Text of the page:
Currently there are 22 questions tagged with sansevieria and as I have stumbled upon some dracaena (71 questions tagged) tagged questions I started to wonder if we want to address the reclassification of Sansevieria into Dracaena.
I did not know the biologists had been at work and the article you referred to was published in 2014. There are a number of common references to the renaming so I guess it's not unknown.
I think your proposal has merit as long as we add information in the dracaena tag that this now includes Sanseveria.
Of note: the same web page indicates that "Thaumatophyllum bipinnatifidum, formerly Philodendron bipinnatifidum".
Weighing in a bit late here, but does any one use Symphyotricum instead of Aster? Hylotelephium instead of Sedum? Lamprocapnos spectabilis instead of Dicentra spectabilis? No. Just because some taxonomist has to write a paper doesn't mean that we need to follow blindly along. We need, IMO, to follow the Horticulture trade in these instances, or we can quickly lose casual gardeners by referencing plants that they do not recognize.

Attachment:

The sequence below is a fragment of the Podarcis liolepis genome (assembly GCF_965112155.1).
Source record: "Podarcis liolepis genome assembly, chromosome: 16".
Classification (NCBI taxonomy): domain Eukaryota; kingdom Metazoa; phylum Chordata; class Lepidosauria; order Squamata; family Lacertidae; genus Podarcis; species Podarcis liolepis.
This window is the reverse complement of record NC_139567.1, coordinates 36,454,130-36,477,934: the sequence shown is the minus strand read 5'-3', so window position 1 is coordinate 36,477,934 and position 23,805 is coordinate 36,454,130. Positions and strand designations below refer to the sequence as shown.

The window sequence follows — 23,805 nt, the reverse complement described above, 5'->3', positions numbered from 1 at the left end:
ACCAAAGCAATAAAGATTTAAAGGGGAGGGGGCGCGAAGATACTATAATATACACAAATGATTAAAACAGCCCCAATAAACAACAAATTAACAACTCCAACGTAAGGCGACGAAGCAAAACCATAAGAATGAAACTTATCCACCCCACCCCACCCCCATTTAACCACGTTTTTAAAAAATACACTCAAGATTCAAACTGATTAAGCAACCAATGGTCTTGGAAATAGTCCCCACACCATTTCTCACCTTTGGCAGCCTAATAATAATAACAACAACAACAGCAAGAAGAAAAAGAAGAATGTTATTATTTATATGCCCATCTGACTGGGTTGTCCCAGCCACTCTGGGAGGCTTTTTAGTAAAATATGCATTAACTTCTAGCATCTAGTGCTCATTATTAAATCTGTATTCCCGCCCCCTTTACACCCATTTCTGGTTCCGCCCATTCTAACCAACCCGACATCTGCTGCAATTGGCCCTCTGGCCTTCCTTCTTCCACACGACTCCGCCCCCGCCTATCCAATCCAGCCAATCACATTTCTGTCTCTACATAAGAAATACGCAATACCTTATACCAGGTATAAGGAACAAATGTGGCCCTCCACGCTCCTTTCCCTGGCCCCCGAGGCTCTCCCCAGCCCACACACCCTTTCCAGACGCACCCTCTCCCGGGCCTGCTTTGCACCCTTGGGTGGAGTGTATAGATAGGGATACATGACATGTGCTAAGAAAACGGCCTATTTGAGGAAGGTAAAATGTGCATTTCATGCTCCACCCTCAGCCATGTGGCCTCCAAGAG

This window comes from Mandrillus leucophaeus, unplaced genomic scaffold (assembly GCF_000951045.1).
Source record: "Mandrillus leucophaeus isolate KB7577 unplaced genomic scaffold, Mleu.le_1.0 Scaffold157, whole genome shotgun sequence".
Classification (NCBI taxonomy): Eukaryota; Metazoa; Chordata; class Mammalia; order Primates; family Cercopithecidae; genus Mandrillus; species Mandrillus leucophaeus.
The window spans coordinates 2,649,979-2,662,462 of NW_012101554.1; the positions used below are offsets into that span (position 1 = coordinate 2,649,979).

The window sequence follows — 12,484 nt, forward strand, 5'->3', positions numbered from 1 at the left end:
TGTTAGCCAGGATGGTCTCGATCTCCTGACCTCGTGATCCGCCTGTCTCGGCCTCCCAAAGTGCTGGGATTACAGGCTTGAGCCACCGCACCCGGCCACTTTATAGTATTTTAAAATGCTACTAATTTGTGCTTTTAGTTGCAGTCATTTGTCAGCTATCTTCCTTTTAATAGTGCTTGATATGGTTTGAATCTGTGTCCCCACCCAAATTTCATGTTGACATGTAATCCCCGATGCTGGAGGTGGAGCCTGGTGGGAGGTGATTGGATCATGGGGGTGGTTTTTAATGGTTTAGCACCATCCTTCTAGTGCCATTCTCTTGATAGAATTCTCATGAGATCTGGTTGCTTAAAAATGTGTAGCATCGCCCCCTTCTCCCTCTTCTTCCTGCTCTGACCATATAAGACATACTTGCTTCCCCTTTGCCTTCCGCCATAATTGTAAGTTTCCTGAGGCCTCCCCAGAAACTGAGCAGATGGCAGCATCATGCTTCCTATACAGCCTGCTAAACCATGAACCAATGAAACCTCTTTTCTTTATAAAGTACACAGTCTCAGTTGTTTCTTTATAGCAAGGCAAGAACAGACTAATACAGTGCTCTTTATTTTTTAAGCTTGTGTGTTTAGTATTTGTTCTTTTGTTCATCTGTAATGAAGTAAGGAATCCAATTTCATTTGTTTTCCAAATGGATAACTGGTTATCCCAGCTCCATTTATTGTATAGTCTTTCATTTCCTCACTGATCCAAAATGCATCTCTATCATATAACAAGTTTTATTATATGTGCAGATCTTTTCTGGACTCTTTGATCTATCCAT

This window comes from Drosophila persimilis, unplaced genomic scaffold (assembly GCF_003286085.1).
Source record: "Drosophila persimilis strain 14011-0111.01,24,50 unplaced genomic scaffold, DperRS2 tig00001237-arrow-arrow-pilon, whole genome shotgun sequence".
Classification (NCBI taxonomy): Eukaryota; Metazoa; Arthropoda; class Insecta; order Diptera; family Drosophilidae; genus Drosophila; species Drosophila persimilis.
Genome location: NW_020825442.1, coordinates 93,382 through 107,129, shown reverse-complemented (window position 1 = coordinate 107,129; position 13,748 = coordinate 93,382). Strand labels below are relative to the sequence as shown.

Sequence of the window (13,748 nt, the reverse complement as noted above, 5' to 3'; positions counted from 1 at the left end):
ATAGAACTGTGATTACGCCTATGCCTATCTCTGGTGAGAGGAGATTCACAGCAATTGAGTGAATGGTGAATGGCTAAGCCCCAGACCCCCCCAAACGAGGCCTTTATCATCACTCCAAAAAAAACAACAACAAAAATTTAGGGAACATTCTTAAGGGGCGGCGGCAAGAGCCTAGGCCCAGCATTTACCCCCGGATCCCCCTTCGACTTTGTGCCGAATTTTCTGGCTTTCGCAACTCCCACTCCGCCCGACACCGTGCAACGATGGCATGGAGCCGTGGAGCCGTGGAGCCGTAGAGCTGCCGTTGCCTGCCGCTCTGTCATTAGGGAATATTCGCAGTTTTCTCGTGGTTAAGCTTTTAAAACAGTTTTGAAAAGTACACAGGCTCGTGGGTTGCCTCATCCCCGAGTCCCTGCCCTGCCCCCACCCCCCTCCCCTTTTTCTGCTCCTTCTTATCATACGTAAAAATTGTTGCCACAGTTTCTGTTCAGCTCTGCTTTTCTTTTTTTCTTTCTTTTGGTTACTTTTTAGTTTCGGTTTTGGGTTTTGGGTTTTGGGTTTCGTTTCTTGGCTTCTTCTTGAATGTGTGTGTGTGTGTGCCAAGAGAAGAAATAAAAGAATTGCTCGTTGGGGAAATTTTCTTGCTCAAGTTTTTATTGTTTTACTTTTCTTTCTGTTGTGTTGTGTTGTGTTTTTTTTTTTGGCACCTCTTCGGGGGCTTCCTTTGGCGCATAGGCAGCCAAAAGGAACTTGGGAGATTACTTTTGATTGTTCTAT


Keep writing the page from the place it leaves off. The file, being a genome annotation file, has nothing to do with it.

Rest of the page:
As for common names yeah they're great if you're a native n English speaker, but not so great if you're not. If we create a Snake Plant (no hyphen, BTW) tag, then do we also create a Mother-in-law's Tongue tag, because some readers many know the plant only by that name? Common names are also commonly used to refer to more than one plant. Examples: Pincushion Flower could be a Scabiosa, a Knautia, or an Armeria, while Snakeplant refers to three different plants in three totally different Families.
I am a huge proponent of following the science, but we must tread a middle ground when it comes to scientific nomenclature. And in no case should we use common names in favor of commonly used botanical names,